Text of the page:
The ReEntry Simulation helps participants experience some of the challenges of re-entering society after being incarcerated. These are real problems for real people. If we as a community do not recognize these issues and find ways to address them, then the likelihood of the ex-offender returning to incarceration is high indeed, as high as 65% within three years.
While offenders are released to diverse communities with differing levels of support and intrinsic motivation, many share a lot of the same challenges. The ReEntry Simulation illustrates the journey to self-sufficiency and the barriers that may contribute to feelings of helplessness and decreased self-efficacy.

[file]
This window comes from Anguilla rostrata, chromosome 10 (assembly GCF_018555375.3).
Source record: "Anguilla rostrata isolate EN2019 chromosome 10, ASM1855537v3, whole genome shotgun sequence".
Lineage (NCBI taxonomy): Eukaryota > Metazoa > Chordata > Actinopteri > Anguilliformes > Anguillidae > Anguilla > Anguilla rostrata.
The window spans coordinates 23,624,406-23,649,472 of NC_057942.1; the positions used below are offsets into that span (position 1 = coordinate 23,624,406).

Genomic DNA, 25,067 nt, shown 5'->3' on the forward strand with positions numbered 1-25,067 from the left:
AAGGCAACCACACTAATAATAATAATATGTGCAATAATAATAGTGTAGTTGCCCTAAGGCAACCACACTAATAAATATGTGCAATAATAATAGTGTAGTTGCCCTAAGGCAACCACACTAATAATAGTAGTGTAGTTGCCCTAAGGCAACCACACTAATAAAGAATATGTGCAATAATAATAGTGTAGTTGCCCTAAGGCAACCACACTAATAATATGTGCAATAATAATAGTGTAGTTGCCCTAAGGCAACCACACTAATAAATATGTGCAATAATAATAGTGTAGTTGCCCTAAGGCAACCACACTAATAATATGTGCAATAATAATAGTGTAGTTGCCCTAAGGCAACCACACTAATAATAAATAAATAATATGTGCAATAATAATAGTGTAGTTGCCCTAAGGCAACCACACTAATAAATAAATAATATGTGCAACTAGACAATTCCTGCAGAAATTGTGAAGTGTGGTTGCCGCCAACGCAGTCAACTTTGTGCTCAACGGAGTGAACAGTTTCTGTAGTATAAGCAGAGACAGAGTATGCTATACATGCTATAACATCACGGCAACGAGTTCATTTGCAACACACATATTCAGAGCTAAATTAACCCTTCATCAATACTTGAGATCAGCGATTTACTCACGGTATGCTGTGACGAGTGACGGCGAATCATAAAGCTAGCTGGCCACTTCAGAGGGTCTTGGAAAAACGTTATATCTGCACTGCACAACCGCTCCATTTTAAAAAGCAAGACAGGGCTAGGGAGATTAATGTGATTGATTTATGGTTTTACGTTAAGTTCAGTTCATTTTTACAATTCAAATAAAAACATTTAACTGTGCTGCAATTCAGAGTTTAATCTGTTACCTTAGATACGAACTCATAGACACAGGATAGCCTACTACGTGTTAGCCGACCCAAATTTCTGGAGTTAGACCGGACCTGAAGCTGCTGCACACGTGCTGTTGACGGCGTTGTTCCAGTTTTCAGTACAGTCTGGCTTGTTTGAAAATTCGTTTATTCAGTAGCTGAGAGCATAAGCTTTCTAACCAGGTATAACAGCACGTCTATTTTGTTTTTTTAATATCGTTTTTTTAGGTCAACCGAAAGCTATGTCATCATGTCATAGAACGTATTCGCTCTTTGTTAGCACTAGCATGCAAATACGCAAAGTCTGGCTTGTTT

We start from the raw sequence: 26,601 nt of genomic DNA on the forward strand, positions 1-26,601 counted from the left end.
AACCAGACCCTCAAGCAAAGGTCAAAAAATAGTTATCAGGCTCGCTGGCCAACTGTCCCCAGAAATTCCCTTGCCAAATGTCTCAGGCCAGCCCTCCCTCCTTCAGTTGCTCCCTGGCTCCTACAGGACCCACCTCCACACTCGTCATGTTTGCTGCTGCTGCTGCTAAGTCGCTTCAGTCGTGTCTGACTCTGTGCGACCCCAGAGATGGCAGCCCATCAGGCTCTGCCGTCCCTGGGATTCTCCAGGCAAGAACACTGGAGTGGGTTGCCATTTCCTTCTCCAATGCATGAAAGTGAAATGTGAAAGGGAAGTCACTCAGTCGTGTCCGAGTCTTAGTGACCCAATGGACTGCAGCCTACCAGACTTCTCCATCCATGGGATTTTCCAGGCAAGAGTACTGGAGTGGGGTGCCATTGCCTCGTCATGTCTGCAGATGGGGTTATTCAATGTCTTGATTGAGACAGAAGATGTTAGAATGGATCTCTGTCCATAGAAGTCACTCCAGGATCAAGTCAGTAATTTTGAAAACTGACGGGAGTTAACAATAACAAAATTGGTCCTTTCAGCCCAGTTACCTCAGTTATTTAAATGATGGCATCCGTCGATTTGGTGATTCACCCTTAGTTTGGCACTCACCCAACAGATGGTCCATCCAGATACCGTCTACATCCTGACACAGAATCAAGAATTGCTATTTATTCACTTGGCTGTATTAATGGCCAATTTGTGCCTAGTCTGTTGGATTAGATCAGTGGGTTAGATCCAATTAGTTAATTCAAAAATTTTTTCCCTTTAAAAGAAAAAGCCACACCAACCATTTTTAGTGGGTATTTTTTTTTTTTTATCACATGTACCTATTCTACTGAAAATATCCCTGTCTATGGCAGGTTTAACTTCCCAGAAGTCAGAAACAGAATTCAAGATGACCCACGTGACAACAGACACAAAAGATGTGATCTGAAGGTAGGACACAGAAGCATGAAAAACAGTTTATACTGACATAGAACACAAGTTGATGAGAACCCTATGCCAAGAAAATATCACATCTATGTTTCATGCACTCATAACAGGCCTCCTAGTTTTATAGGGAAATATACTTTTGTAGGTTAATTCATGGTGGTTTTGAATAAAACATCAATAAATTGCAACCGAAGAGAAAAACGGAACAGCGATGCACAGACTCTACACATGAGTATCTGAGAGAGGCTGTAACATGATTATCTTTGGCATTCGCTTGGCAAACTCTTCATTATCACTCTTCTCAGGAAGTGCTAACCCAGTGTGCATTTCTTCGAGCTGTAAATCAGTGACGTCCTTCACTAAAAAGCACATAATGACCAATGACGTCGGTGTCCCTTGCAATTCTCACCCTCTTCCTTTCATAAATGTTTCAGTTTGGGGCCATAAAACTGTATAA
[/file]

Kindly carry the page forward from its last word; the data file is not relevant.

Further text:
Participants assume the identity of an ex-offender who has just been released. They are charged to take care of all their living expenses and court ordered appointments within the month (four 15-minute weeks.) They will interact with an employer, the probation office, ID station, as well as many other groups.
The simulation takes two hours and requires a minimum of 25 people and a maximum of 72. The target population for the simulation is not ex-offenders but people in society who have the opportunity to assist people in making the transition: employers, lawyers, judges, probation officers, legislators, landlords, churches, staff in helping agencies, etc.